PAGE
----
Macular Amyloidosis Treatment & Management

Updated: Feb 01, 2019
  • Author: Sultan Al-Khenaizan, MBBS, FRCPC; Chief Editor: William D James, MD  more...
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Approach Considerations

Therapeutic modalities that have been suggested include topical and systemic medications, phototherapy, electrodessication, dermabrasion, cryosurgery, and lasers. However, evidence from randomized, controlled trials is lacking, and effictiveness is based on small studies and case reports. No standardized treatment has been established. [5]   With the growing appreciation of the importance of pruritus as the primary trigger for the deposition of amyloid, treatment modalities are often directed toward the relief of pruritus. 


Medical Care

Sedating antihistamines have been found to be moderately effective. Topical dimethyl sulfoxide (DMSO), a chemical solvent, and intralesional steroids are beneficial if combined with other modalities. DMSO has been used with moderate success, but failures have also been reported. [18, 19, 20] Pandhi et al and Lim et al reported a lack of effect with DMSO treatment for cutaneous amyloidosis. [21, 22]

Treatment with ultraviolet B (UV-B) light can provide symptomatic relief. [23]  Yusek et al reported improvement with transcutaneous electrical nerve stimulation. [24]  Terao et al evaluated the effects of topical tocoretinate on lichen amyloidosis and macular amyloidosis lesions. The outcome was very good for 4, good for 2, moderate for 2, and poor for 2 of 10 treated patients. [25]


Surgical Care

Aggressive strategies proposed for the removal of amyloid include laser vaporization, dermabrasion, and excision of individual lesions. However, lesions and pruritus usually promptly recur after these treatments. Electrodessication and curettage provided an acceptable result in one report. [26]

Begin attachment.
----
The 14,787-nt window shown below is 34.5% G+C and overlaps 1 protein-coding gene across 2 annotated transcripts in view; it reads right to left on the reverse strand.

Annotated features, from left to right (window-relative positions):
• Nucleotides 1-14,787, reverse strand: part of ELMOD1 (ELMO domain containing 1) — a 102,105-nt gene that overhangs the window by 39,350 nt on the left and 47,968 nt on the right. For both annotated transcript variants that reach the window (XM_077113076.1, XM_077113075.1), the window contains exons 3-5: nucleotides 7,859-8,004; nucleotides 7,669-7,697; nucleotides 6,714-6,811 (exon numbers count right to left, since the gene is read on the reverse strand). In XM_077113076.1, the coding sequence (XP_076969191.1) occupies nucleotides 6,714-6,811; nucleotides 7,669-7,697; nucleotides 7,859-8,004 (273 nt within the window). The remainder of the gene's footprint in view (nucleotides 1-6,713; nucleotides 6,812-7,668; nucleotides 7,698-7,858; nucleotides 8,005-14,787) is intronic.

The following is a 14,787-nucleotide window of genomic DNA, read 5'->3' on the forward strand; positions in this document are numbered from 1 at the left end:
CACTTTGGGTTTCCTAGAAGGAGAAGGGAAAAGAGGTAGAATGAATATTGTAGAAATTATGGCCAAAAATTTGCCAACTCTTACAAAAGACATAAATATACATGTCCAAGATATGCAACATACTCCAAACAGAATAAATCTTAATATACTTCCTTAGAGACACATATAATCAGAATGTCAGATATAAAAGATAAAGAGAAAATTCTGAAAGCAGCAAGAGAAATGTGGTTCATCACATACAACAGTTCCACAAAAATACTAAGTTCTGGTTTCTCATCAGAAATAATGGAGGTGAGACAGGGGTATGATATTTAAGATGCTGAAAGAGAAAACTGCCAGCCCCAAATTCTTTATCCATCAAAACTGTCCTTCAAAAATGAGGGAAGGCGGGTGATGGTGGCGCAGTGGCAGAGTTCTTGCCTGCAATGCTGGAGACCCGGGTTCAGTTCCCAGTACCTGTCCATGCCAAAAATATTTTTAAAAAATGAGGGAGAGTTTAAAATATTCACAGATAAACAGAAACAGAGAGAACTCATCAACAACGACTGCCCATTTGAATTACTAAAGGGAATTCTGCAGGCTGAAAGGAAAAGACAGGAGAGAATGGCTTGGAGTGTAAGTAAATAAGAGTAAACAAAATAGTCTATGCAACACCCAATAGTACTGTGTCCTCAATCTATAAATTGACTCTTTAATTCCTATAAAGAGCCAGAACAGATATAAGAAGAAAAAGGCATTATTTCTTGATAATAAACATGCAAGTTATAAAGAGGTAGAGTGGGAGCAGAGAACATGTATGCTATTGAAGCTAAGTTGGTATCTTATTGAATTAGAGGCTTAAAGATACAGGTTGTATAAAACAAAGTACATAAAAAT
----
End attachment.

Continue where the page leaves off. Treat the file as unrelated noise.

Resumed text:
In a prospective, side-by-side, controlled, clinical trial study, Ostovari et al used the Q-switched Nd:YAG laser (532 nm and 1064 nm) in 20 patients with a clinical diagnosis and pathology confirmation of macular amyloidosis. Using colorimetric score assessment and digital photographs before laser therapy and 8 weeks after treatment, they concluded that the 2 lasers are effective in reducing the degree of macular amyloidosis pigmentation, with the 532-nm laser being more effective than the 1064-nm laser. [27]  In another study, ND:YAG laser (1064 nm) treatment repeated monthly for 7 months successfully reduced hyperpigmentation in a woman with recalcitrant macular amyloidosis. However, Triluma (fluocoinolone actetonide 0.01%, hydroquinone 4%, tretinoin 0.05%) prescribed for maintenance to prevent recurrence caused a reaction followed by recurrence of the original lesion. [28]

Significant improvements were observed in 16 patients treated treated by fractional CO2 using either superficial ablation or deep rejuvenation. Both modes were effective in reducing pigmentation, thickness, itching, and amyloid deposits  However, superficial ablation offered a greater reduction of pigmentation with significantly reduced pain. [29]

A case report of pulse dyed laser (PDL) treatment in a 57-year-old man with recalcitrant macular amyloidosis who was treated with 3 sessions of PDL at 2-week intervals showed improvement after each treatment, with decreased amyloid aggregation and skin hyperpigmentation. This resulted from a decrease in collagen and dermatan sulfate synthesis similar to the mechanism behind the reduction of the size of hypertrophic scars. [30]